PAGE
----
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Law professor explains abortion bill and how it could lead to a true ban

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Sally Frank
Sally Frank of the Drake University Law School

IOWA CITY, Iowa (KWWL) - A constitutional amendment denying Iowa women the right to an abortion is moving through the state legislature this month.

Republicans have said the purpose of the amendment --which passed the House Wednesday night-- is to overrule a 2018 Iowa Supreme Court decision against a 72-hour waiting period for abortions. The court also declared there is a fundamental right to abortion in that case.

What would happen after that decision is overruled by a constitutional amendment has been hotly debated by the two parties.

"They want to get rid of that ruling so they can nibble --go as far as they possibly can towards banning," Sally Frank said, a professor at Drake University Law School.

Rep. Steve Holt, R-Denison, has said this amendment "would not stop one abortion in Iowa". And that its true intent is to preserve Iowa's ban on abortions after 20 weeks and stop taxpayer-funded abortions.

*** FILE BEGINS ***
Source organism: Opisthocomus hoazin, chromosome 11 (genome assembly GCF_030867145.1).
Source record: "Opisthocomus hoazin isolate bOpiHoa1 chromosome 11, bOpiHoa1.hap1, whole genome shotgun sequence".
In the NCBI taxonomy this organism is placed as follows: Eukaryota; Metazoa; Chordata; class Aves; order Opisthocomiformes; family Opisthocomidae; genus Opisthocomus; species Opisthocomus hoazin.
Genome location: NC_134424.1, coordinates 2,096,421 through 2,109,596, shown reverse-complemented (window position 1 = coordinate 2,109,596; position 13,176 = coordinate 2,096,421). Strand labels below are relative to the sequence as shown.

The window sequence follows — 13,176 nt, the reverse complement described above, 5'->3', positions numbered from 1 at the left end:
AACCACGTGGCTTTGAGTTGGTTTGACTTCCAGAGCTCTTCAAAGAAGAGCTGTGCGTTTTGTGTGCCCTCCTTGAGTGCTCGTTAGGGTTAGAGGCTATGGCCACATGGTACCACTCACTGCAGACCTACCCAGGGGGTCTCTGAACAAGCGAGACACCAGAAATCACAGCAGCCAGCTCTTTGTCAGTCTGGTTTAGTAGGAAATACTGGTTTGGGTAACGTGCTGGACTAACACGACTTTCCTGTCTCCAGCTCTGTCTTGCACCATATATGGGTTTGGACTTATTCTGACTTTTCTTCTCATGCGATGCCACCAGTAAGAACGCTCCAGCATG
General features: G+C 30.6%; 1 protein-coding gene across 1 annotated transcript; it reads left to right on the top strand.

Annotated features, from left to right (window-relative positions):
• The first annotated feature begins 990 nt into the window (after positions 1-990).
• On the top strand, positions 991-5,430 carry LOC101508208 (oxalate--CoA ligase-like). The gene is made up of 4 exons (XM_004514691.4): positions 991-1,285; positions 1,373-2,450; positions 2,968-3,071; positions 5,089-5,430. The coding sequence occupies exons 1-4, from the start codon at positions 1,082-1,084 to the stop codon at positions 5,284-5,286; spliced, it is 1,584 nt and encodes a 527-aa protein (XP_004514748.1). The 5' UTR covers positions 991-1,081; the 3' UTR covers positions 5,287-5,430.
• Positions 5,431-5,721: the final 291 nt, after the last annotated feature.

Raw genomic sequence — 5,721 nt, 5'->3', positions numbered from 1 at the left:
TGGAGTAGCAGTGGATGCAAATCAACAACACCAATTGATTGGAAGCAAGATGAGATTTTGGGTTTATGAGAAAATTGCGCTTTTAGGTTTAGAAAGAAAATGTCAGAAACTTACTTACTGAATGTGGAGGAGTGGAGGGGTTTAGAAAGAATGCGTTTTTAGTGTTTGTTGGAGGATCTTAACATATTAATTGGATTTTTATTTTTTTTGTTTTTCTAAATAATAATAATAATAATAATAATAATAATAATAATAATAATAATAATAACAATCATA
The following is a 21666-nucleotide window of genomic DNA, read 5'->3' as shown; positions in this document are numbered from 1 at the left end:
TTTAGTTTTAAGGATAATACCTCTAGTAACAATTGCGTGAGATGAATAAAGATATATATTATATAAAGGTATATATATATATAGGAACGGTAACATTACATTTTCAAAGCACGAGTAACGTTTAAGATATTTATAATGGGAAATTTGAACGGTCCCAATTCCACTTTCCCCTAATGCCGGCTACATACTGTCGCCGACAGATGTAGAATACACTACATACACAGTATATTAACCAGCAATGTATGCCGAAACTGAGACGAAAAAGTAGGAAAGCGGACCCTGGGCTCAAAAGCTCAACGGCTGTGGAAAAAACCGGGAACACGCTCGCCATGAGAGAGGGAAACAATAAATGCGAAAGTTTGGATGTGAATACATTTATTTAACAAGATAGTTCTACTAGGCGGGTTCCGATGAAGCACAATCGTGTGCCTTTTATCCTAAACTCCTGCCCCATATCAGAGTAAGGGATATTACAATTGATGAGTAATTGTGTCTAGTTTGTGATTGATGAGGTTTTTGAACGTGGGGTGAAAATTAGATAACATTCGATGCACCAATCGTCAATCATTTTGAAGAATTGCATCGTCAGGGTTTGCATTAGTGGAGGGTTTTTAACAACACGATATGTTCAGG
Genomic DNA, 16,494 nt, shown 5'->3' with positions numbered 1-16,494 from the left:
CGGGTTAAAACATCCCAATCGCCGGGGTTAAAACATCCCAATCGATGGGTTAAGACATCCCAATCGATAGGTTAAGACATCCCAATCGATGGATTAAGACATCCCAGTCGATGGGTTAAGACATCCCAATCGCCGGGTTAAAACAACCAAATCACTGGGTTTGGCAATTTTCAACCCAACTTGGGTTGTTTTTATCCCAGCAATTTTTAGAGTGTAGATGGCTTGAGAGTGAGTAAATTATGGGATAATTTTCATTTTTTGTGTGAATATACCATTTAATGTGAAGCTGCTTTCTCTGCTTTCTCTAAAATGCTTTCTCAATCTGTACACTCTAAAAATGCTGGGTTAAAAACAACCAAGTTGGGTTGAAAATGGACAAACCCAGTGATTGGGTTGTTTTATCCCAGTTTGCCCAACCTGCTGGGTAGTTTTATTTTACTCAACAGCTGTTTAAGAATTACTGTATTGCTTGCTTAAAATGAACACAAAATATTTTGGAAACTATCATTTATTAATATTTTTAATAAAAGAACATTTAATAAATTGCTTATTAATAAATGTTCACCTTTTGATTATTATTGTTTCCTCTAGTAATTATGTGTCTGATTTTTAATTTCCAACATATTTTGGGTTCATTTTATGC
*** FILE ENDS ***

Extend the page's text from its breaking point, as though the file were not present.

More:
Frank agrees to an extent; saying this amendment purely opens the door to aggressive abortion laws and doesn't ban the procedure on its own. However she says pro-choice Iowans should be very worried about the crushing laws that could follow.

"Until and unless Roe v. Wade is overturned, they want to keep passing as many limits as they can and hope that the court never finds an undue burden," Frank said.

Frank says Republicans would be able to pass waiting period requirements and possibly even a fetal heartbeat bill if the amendment passed.

She does not believe this is in an attempt to preserve Iowa's ban on abortions after 20 weeks because that law has not been appealed or ruled unconstitutional.

What Democrats are perhaps most worried about is the potential for this amendment if the U.S. Supreme Court were to overturn Roe v. Wade or Planned Parenthood vs. Casey; the landmark supreme court decisions which say states cannot make legislation that create an "undue burden" on women seeking an abortion.

If that were to happen, Iowa would be easily positioned to all-out ban the procedure.

"They're part of the movement that want Roe overturned. And why do people want Roe overturned? So they can ban abortion," Frank said.

The current constitutional amendment is now in the Iowa Senate for debate and a likely vote. It would need to pass both houses of the legislature again in the 2023 legislative session before finally being ratified by the voters.

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Travis Breese

Reporter, Iowa City

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